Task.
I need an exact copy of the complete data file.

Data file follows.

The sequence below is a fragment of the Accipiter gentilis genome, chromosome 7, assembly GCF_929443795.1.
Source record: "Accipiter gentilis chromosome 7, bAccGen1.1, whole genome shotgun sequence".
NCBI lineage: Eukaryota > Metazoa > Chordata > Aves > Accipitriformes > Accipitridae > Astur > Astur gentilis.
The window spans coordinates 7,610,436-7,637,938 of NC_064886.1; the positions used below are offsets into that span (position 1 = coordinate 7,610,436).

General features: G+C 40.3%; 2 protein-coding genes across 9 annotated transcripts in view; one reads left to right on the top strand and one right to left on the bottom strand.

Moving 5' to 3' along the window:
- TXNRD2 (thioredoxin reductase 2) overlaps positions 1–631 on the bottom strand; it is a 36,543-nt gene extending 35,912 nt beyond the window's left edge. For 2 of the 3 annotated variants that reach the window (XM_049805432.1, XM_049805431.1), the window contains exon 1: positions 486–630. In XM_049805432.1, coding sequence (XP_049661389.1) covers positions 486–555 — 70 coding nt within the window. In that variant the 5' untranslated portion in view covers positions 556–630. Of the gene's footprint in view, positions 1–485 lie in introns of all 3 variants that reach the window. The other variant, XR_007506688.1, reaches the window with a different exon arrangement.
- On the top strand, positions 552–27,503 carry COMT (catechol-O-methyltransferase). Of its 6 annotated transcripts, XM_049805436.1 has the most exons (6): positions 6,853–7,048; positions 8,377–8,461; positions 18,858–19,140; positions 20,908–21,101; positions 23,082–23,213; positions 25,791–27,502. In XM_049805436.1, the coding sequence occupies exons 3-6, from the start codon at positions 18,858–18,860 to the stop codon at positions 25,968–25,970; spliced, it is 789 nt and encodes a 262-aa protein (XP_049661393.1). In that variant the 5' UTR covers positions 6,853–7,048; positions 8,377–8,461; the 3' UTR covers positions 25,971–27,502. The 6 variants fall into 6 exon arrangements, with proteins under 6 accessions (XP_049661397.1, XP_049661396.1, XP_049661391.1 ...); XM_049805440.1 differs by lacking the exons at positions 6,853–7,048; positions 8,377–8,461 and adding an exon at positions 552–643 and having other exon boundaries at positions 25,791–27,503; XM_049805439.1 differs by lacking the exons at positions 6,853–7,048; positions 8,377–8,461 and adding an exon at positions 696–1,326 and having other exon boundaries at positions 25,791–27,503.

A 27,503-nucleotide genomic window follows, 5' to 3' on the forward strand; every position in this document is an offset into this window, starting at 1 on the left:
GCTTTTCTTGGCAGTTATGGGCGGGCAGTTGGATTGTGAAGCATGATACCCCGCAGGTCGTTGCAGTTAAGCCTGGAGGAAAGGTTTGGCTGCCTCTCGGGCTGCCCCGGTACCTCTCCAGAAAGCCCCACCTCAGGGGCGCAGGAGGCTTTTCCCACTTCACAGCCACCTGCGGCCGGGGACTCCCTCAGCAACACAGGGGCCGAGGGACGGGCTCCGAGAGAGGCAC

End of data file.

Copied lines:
The sequence below is a fragment of the Accipiter gentilis genome, chromosome 7, assembly GCF_929443795.1.
Source record: "Accipiter gentilis chromosome 7, bAccGen1.1, whole genome shotgun sequence".
NCBI lineage: Eukaryota > Metazoa > Chordata > Aves > Accipitriformes > Accipitridae > Astur > Astur gentilis.
The window spans coordinates 7,610,436-7,637,938 of NC_064886.1; the positions used below are offsets into that span (position 1 = coordinate 7,610,436).

General features: G+C 40.3%; 2 protein-coding genes across 9 annotated transcripts in view; one reads left to right on the top strand and one right to left on the bottom strand.

Moving 5' to 3' along the window:
- TXNRD2 (thioredoxin reductase 2) overlaps positions 1–631 on the bottom strand; it is a 36,543-nt gene extending 35,912 nt beyond the window's left edge. For 2 of the 3 annotated variants that reach the window (XM_049805432.1, XM_049805431.1), the window contains exon 1: positions 486–630. In XM_049805432.1, coding sequence (XP_049661389.1) covers positions 486–555 — 70 coding nt within the window. In that variant the 5' untranslated portion in view covers positions 556–630. Of the gene's footprint in view, positions 1–485 lie in introns of all 3 variants that reach the window. The other variant, XR_007506688.1, reaches the window with a different exon arrangement.
- On the top strand, positions 552–27,503 carry COMT (catechol-O-methyltransferase). Of its 6 annotated transcripts, XM_049805436.1 has the most exons (6): positions 6,853–7,048; positions 8,377–8,461; positions 18,858–19,140; positions 20,908–21,101; positions 23,082–23,213; positions 25,791–27,502. In XM_049805436.1, the coding sequence occupies exons 3-6, from the start codon at positions 18,858–18,860 to the stop codon at positions 25,968–25,970; spliced, it is 789 nt and encodes a 262-aa protein (XP_049661393.1). In that variant the 5' UTR covers positions 6,853–7,048; positions 8,377–8,461; the 3' UTR covers positions 25,971–27,502. The 6 variants fall into 6 exon arrangements, with proteins under 6 accessions (XP_049661397.1, XP_049661396.1, XP_049661391.1 ...); XM_049805440.1 differs by lacking the exons at positions 6,853–7,048; positions 8,377–8,461 and adding an exon at positions 552–643 and having other exon boundaries at positions 25,791–27,503; XM_049805439.1 differs by lacking the exons at positions 6,853–7,048; positions 8,377–8,461 and adding an exon at positions 696–1,326 and having other exon boundaries at positions 25,791–27,503.

A 27,503-nucleotide genomic window follows, 5' to 3' on the forward strand; every position in this document is an offset into this window, starting at 1 on the left:
GCTTTTCTTGGCAGTTATGGGCGGGCAGTTGGATTGTGAAGCATGATACCCCGCAGGTCGTTGCAGTTAAGCCTGGAGGAAAGGTTTGGCTGCCTCTCGGGCTGCCCCGGTACCTCTCCAGAAAGCCCCACCTCAGGGGCGCAGGAGGCTTTTCCCACTTCACAGCCACCTGCGGCCGGGGACTCCCTCAGCAACACAGGGGCCGAGGGACGGGCTCCGAGAGAGGCAC